Tempting as it may be to take a jog in the park or join an outdoor boot camp, there's good reason to check out the gym this summer — it may be your cheapest shot at membership year-round.
Sure, there are plenty of promotions in January, as gyms compete for their share of New Year's resolution-makers. But there are also plenty in the summer, as gyms try to lure in new members amid sunshine, fresh air and warm weather.
According to the International Health, Racquet & Sportsclub Association, new memberships hit a low point from June through August. (The exceptions: Clubs that have a pool or tennis courts, and those in areas with warm weather all throughout the year.)
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Although the average monthly rate for gym fees is $49, per the IHRSA, prices can be much higher — or lower. "You also see other gyms popping up where it's a low cost of entry, and there are no frills," said VJ Mayor, vice president of communications and research for the Sports and Fitness Industry Association. At some, memberships start at $15 or $20.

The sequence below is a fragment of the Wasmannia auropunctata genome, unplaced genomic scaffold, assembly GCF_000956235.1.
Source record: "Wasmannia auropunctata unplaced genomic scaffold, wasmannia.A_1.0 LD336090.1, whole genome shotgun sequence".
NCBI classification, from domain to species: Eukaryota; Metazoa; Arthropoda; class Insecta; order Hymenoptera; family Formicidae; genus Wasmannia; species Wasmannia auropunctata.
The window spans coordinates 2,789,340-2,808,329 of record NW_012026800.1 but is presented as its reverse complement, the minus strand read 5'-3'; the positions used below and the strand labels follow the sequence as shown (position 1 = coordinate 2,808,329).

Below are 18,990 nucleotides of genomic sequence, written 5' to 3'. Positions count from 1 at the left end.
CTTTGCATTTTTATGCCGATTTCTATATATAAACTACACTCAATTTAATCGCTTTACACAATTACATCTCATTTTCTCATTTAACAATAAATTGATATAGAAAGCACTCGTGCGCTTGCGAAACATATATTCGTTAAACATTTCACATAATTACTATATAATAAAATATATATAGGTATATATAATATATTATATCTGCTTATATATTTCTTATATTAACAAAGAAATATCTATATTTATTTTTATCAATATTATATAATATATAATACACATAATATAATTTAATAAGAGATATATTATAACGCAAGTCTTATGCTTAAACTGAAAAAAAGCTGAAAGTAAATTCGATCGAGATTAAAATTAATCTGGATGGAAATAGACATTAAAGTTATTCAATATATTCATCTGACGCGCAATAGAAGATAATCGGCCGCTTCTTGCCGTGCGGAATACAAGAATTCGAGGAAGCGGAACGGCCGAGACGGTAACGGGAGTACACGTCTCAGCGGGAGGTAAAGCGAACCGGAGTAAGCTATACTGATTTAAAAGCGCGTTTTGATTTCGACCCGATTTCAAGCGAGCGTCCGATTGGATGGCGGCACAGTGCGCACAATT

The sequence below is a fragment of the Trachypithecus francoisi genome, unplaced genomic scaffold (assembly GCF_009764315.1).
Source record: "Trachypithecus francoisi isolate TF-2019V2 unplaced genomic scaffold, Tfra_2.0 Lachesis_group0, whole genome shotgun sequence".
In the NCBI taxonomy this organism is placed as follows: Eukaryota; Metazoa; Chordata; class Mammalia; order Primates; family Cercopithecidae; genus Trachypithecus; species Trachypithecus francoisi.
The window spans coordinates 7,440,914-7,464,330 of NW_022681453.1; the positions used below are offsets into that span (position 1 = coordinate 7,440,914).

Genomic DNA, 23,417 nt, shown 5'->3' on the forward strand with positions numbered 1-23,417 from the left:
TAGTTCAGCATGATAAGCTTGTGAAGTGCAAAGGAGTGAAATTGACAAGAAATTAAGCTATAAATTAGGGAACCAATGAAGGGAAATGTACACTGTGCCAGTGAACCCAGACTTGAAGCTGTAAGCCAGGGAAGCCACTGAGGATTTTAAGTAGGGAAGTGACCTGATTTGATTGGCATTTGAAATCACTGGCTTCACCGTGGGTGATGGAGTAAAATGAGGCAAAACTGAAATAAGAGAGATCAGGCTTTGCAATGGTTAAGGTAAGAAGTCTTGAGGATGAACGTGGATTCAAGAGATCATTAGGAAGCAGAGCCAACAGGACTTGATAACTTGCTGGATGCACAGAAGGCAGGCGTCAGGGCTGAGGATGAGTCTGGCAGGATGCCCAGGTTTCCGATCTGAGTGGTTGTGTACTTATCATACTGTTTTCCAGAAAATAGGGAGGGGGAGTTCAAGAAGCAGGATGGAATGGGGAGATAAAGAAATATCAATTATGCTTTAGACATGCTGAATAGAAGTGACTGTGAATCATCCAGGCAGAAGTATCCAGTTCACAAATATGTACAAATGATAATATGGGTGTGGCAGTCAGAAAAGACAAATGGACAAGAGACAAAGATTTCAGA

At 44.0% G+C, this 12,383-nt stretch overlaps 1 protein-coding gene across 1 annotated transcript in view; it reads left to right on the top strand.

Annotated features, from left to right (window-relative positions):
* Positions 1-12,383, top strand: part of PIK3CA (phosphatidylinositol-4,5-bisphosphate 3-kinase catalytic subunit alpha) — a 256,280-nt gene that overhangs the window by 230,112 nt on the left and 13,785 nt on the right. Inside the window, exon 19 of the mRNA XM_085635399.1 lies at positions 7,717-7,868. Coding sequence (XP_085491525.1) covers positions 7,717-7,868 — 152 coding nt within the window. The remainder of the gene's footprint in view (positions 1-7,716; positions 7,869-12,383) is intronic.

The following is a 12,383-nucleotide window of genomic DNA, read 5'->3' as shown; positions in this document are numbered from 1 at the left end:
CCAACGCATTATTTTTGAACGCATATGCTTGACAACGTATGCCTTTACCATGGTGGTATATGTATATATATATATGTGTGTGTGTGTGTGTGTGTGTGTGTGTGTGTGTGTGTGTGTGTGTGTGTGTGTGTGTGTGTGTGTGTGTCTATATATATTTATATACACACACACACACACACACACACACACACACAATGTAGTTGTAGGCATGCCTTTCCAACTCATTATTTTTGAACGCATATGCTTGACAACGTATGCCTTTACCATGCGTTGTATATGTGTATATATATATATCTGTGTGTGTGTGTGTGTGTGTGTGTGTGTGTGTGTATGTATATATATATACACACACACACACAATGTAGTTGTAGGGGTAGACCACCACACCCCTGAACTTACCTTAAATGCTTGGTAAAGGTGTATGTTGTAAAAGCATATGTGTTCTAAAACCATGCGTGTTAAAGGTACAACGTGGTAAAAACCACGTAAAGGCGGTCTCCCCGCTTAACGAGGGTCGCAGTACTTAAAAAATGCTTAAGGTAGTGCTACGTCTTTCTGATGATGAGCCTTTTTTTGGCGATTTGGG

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By IHRSA's figures, of the 62.1 million Americans who used a health club last year, 9.2 million weren't members. Taking advantage of free trials and low-cost passes can keep costs low, and offer the ability to switch up exercise routines and work in more fun free summer activities like running or hiking.
For $85, the American Health and Fitness Alliance sells books of passes for fitness clubs in New York, Chicago, Houston and Los Angeles. And daily deal websites offer multiclass packages and one-month gym trials for as much as 85 percent off the going rate.
Hopping around to try different gyms can also be helpful when it comes to picking the right one to commit to, said Mayor. Attendance rates tend to drop if a gym is more than 10 minutes from where a member lives.
Trial visits can also help you figure out how well a gym's value matches its price. Are you using all its pricey amenities? Do crowds shut you out of popular classes? How often is the equipment out of order? "Make sure it's a gym that you're actually going to use," he said.